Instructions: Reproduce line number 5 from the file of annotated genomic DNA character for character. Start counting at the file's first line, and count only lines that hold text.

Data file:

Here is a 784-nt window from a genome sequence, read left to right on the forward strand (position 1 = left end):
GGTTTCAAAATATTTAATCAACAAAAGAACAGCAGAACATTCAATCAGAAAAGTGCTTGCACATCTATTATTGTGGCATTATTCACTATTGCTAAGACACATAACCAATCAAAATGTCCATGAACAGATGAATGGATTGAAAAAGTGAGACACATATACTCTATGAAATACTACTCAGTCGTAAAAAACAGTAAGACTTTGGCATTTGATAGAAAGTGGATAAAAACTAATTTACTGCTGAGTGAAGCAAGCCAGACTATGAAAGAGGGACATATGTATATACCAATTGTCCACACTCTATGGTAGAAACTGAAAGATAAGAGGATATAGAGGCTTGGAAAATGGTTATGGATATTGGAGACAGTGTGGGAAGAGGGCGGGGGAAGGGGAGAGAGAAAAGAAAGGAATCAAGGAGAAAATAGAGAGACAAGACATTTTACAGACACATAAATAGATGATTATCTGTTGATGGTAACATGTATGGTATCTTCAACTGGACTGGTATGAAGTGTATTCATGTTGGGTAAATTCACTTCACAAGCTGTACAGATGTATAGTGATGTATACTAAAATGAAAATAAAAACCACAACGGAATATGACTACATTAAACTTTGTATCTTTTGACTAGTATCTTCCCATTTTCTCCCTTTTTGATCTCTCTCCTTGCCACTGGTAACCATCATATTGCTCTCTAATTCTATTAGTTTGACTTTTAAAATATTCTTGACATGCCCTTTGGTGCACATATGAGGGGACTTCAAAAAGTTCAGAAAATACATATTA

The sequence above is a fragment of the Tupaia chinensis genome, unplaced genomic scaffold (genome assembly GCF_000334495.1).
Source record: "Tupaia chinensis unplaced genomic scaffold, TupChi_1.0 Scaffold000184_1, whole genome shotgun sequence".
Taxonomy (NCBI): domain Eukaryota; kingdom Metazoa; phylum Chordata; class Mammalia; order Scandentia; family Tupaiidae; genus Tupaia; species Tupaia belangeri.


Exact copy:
Taxonomy (NCBI): domain Eukaryota; kingdom Metazoa; phylum Chordata; class Mammalia; order Scandentia; family Tupaiidae; genus Tupaia; species Tupaia belangeri.